My first love is writing and for the past 9 years I’ve been able to marry that love to my other love, quilting. I am the author of 5 nonfiction books on quilt history, textiles, cotton, indigo, and social justice art. I also write for Quiltfolk and Curated Quilts. In between writing assignments, I quilt, sew, and walk the dog. I make all kinds of quilts and I don’t limit myself to any one style or technique. My quilts are made for the couch, the walls, for gifts, for art, and mostly for my closet shelves. I love the modern aesthetic, but I also sometimes fall back on traditional styles with modern colors. I have a super awesome studio space with several machines and a longarm. But I also do a fair amount of hand embroidery and hand applique. I also sew clothes and leather handbags and totes. Those who know me know I am well versed in Japanese quilts and quilt history, (two of my books are about Japan), so of course I make a lot of my quilts with Japanese fabric. I have a large collection of antique, vintage, and even contemporary Japanese fabric. I also collect antique quilts, which are rapidly filling up what little storage space is left in my house.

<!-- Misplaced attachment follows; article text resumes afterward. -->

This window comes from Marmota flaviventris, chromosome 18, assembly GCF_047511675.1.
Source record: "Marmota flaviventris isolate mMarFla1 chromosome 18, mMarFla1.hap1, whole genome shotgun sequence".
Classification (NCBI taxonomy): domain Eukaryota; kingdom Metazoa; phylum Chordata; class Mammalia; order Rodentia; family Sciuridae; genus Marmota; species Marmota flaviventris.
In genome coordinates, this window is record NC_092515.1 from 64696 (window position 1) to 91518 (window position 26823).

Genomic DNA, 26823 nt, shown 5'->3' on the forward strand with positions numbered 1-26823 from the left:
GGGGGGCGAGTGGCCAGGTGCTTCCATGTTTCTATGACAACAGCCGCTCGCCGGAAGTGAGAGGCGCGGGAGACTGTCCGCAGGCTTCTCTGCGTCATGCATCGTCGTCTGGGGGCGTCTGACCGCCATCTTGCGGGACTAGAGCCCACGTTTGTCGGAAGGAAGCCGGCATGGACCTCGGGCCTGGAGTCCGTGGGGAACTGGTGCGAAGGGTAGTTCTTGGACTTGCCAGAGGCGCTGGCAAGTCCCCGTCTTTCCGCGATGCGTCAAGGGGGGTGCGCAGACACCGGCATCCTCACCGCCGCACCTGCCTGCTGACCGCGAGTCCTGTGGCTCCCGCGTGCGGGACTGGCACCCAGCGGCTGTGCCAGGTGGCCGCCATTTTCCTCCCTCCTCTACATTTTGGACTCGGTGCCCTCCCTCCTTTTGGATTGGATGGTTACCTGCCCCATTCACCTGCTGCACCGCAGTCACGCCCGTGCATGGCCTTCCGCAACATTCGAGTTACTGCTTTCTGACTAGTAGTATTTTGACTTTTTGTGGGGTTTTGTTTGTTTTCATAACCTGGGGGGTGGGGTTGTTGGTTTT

I learned to quilt in the late 1990s and was taught by my dear friend. Once I saw the quilts she made, I quickly realized that quilting is an art form and I was hooked. All these years later, that same friend and I are still hanging out, still shopping for fabric, and still loving our life with quilts.


Will Grimm

I’ve been a maker for as long as I can remember. I have early memories of sitting fixated on my grandmother’s hands, watching her perform magic as she hemmed my pants. I immediately asked for lessons and shortly after began sewing paper towels together to make pillows. This knowledge stayed with me through my schooling. I graduated in 2019 from the Maryland Institute College of Art with a degree in fiber. Overall my work is loud and often uses primary colors mixed with black/white. I started playing with quilting in 2016 but didn’t fully consider myself a quilter until 2020.

I treat my quilts like a diary, dumping bits and pieces of my life into each stitch. They are often improvisational and random, echoing how fluid life can be. I pull inspiration from the everyday, past and present, and strive to find beauty in the ordinary. My work is about making for the sake of making, and making what will make me happy.